whole: day 17

God loves flesh and blood, no matter what kind of shape it is in.  Whether you are sick or well, lovely or irregular, there comes a time when it is vitally important to drop your clothes, look in the mirror, and say, “Here I am.  This is the body-like-no-other that my life has shaped.  I live here.  This is my soul’s address.”  After you have taken a good look around, you may decide there is a lot to be thankful for, all things considered.  Bodies take real beatings.  That they heal from most things is an underrated miracle.  That they give birth is beyond reckoning.

When I do this I generally decide that it is time to do a better job of wearing my skin with gratitude instead of loathing. No matter what I think of my body, I can still offer it to God to go on being useful to the world in ways both sublime and ridiculous.  At the very least, I can practice a little reverence right there in front of the mirror, taking some small credit for standing there unguarded for once.  This is no small thing, in a culture so confused about the body that most Americans cannot separate the physical from the sexual.

(An Altar in the World, Barbara Brown Taylor (38))

underrated miracles

Every single cell of me is known to God, is loved by God.

That is no easy statement to make, for I struggle with a poor body image, and have done for years.  Yet I am learning (extremely slowly!) that hating my body is firstly, ungrateful.  For all my illness and disability, I can still feel, see, hear, touch and talk most of the time.  I may be permanently exhausted, but I can sometimes read, I can sometimes pray, I can sometimes draw.  For all the tremors and seizures, I can sometimes sit still.  All these are riches in themselves, and bring infinite abundance to me, wherever my body takes me.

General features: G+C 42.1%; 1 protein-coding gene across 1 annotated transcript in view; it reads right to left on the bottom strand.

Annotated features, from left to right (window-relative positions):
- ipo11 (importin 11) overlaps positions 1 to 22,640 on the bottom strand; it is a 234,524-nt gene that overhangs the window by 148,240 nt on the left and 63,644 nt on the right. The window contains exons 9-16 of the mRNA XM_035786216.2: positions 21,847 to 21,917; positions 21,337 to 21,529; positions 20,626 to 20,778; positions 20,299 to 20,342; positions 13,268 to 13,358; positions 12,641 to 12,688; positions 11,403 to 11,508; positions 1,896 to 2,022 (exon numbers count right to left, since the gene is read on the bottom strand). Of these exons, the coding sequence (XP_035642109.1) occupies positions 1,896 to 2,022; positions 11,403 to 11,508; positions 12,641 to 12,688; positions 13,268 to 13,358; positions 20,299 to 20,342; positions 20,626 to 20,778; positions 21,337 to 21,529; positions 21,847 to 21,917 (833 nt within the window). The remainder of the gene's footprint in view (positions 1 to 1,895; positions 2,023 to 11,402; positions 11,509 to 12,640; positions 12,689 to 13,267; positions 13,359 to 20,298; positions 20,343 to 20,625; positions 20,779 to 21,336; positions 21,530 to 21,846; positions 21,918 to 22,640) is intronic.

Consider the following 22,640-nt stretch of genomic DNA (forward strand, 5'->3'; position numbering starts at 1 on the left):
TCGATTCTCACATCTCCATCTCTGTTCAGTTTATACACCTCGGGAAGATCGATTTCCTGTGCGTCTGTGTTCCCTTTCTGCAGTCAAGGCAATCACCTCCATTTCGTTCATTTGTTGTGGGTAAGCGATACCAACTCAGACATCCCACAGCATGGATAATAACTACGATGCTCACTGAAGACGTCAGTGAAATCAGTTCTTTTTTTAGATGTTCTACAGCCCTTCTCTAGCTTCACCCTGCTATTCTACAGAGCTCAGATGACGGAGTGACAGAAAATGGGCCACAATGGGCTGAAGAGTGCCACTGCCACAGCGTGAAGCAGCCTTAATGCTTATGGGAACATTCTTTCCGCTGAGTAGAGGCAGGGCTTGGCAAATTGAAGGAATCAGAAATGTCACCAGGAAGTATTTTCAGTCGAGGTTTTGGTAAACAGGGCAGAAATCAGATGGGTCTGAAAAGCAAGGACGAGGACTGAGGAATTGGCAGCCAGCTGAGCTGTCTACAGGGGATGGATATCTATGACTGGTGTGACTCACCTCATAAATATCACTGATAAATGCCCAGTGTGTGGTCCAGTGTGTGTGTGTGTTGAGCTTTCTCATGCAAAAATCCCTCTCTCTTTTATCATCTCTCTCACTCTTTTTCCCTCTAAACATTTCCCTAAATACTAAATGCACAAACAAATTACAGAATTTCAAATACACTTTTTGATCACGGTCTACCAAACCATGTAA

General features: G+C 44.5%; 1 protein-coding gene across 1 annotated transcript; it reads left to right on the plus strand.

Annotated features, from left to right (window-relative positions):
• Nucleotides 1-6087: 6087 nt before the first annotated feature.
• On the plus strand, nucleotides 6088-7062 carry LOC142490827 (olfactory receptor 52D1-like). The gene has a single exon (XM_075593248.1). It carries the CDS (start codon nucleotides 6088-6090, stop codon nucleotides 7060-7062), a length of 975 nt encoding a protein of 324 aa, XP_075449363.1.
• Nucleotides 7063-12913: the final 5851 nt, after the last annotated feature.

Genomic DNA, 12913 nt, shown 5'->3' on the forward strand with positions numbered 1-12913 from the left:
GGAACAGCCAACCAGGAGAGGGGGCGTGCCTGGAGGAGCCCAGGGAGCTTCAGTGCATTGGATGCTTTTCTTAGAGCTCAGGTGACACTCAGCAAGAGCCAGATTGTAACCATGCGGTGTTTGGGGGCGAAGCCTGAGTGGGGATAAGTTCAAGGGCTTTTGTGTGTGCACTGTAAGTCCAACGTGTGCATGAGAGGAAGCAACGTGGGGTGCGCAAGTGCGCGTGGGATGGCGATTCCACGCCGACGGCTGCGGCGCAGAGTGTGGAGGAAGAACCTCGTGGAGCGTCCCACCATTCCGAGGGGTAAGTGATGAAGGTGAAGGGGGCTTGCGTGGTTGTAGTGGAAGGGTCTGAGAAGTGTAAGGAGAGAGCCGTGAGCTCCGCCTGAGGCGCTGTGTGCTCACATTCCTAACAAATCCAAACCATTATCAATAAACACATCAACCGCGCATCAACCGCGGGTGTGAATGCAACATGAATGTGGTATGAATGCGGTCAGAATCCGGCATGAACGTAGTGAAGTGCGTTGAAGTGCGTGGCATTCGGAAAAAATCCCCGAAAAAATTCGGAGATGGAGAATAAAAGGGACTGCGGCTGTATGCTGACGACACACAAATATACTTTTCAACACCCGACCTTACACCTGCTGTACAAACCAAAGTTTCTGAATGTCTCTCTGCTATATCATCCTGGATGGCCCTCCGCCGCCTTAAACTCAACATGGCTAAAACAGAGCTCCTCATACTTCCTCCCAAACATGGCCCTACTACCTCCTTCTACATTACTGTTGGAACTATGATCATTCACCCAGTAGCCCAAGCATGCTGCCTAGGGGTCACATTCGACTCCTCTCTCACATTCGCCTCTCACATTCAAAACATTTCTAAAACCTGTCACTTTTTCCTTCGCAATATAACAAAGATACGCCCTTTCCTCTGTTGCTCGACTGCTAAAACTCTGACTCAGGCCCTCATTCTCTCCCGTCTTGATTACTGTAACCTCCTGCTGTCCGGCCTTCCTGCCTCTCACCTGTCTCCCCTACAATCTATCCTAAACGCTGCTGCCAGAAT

Secondly, hating my body goes against pretty much everything I believe about God!  If I believe I am known and loved by God, I believe God is with me – wherever, whenever.  If I believe God is with me, I also believe that God is with everyone else, with everything else.  In fact If God is everywhere, with everyone and everything, then that includes God being in every subatomic particle of my matter.  This body of mine partially embodies God.

The mystery and wonder of such a statement is mind blowing.  I wonder whether I can really begin to learn to embody holiness in such a way that I treat my own body with more self-compassion, and every other body with reverence and care?  For as Thomas Merton reminds me:

If we believe in the Incarnation of the Son of God, there should be no one on earth in whom we are not prepared to see, in mystery, the presence of Christ.

(‘The General Dance’, New Seeds of Contemplation, Thomas Merton (296))

It looks like the sky is coming apart and together at the same time*

And the body is holding its losses like a fist. And a fleshy hope

is opening to an unprecedented vastness. And whatever we think

we are leaving behind will keep insisting. And the things we desire

will elude us. And our efforts will pose as failure. And we will not recognize

how far we’ve come. And we will solve one problem and create another.

And we will feel broken. And we will not be broken. And the silence

will be deafening. And we will love destructively. And no one

will appear to be listening. And there will be too many doors

to choose from. And we will keep saying, “I don’t know how to do this.”

And we will be more capable than we ever imagined.

Maya Stein

The poet writes: * I have borrowed this line from my friend Karen. It appeared as a caption to a photo she posted on Instagram.

It looks like the sky is coming apart and together at the same time*


a fist & a fleshy hope. Canon 7D. f2.8. 1/100. ISO 640.

Published by Kate Kennington Steer

writer, photographer and visual artist

One thought on “whole: day 17

  1. I find that times when I’m creating take me away, let me focus on what I’m doing rather than on the demands of the day, I hope your writing, painting, and photography bless your days.


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